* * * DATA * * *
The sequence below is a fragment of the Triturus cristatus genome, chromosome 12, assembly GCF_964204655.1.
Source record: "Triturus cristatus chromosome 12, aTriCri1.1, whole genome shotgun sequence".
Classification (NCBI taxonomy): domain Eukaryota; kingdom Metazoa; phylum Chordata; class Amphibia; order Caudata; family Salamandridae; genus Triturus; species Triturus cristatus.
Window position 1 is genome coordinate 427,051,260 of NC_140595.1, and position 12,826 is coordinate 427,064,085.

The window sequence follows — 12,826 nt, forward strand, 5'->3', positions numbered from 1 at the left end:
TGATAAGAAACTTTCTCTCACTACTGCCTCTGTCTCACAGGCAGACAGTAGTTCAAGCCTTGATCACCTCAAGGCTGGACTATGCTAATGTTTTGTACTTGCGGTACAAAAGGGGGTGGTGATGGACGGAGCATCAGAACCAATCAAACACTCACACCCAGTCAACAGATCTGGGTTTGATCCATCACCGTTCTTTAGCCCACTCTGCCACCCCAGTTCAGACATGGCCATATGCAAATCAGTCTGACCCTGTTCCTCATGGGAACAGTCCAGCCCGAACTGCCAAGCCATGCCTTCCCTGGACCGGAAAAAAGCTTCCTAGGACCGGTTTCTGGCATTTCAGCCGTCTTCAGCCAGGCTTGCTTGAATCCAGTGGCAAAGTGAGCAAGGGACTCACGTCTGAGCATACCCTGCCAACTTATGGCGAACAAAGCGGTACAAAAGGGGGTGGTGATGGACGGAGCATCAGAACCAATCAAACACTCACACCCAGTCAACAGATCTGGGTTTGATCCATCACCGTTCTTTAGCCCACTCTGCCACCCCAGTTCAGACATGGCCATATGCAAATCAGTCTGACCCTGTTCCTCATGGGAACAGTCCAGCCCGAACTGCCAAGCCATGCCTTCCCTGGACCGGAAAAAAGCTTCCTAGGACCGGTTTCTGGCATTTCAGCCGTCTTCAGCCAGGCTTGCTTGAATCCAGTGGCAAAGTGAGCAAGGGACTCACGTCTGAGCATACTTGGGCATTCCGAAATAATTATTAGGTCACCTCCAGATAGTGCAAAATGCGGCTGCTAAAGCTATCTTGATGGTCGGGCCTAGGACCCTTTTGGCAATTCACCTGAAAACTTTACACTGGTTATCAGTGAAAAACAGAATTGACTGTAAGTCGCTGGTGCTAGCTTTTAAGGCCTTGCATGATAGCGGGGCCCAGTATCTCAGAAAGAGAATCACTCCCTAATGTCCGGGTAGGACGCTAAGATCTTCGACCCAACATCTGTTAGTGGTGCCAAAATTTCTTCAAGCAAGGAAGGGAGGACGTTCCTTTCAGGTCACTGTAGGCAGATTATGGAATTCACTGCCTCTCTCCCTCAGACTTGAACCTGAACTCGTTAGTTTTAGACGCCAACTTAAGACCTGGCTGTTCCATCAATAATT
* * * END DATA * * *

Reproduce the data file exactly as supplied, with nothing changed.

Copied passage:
The sequence below is a fragment of the Triturus cristatus genome, chromosome 12, assembly GCF_964204655.1.
Source record: "Triturus cristatus chromosome 12, aTriCri1.1, whole genome shotgun sequence".
Classification (NCBI taxonomy): domain Eukaryota; kingdom Metazoa; phylum Chordata; class Amphibia; order Caudata; family Salamandridae; genus Triturus; species Triturus cristatus.
Window position 1 is genome coordinate 427,051,260 of NC_140595.1, and position 12,826 is coordinate 427,064,085.

The window sequence follows — 12,826 nt, forward strand, 5'->3', positions numbered from 1 at the left end:
TGATAAGAAACTTTCTCTCACTACTGCCTCTGTCTCACAGGCAGACAGTAGTTCAAGCCTTGATCACCTCAAGGCTGGACTATGCTAATGTTTTGTACTTGCGGTACAAAAGGGGGTGGTGATGGACGGAGCATCAGAACCAATCAAACACTCACACCCAGTCAACAGATCTGGGTTTGATCCATCACCGTTCTTTAGCCCACTCTGCCACCCCAGTTCAGACATGGCCATATGCAAATCAGTCTGACCCTGTTCCTCATGGGAACAGTCCAGCCCGAACTGCCAAGCCATGCCTTCCCTGGACCGGAAAAAAGCTTCCTAGGACCGGTTTCTGGCATTTCAGCCGTCTTCAGCCAGGCTTGCTTGAATCCAGTGGCAAAGTGAGCAAGGGACTCACGTCTGAGCATACCCTGCCAACTTATGGCGAACAAAGCGGTACAAAAGGGGGTGGTGATGGACGGAGCATCAGAACCAATCAAACACTCACACCCAGTCAACAGATCTGGGTTTGATCCATCACCGTTCTTTAGCCCACTCTGCCACCCCAGTTCAGACATGGCCATATGCAAATCAGTCTGACCCTGTTCCTCATGGGAACAGTCCAGCCCGAACTGCCAAGCCATGCCTTCCCTGGACCGGAAAAAAGCTTCCTAGGACCGGTTTCTGGCATTTCAGCCGTCTTCAGCCAGGCTTGCTTGAATCCAGTGGCAAAGTGAGCAAGGGACTCACGTCTGAGCATACTTGGGCATTCCGAAATAATTATTAGGTCACCTCCAGATAGTGCAAAATGCGGCTGCTAAAGCTATCTTGATGGTCGGGCCTAGGACCCTTTTGGCAATTCACCTGAAAACTTTACACTGGTTATCAGTGAAAAACAGAATTGACTGTAAGTCGCTGGTGCTAGCTTTTAAGGCCTTGCATGATAGCGGGGCCCAGTATCTCAGAAAGAGAATCACTCCCTAATGTCCGGGTAGGACGCTAAGATCTTCGACCCAACATCTGTTAGTGGTGCCAAAATTTCTTCAAGCAAGGAAGGGAGGACGTTCCTTTCAGGTCACTGTAGGCAGATTATGGAATTCACTGCCTCTCTCCCTCAGACTTGAACCTGAACTCGTTAGTTTTAGACGCCAACTTAAGACCTGGCTGTTCCATCAATAATT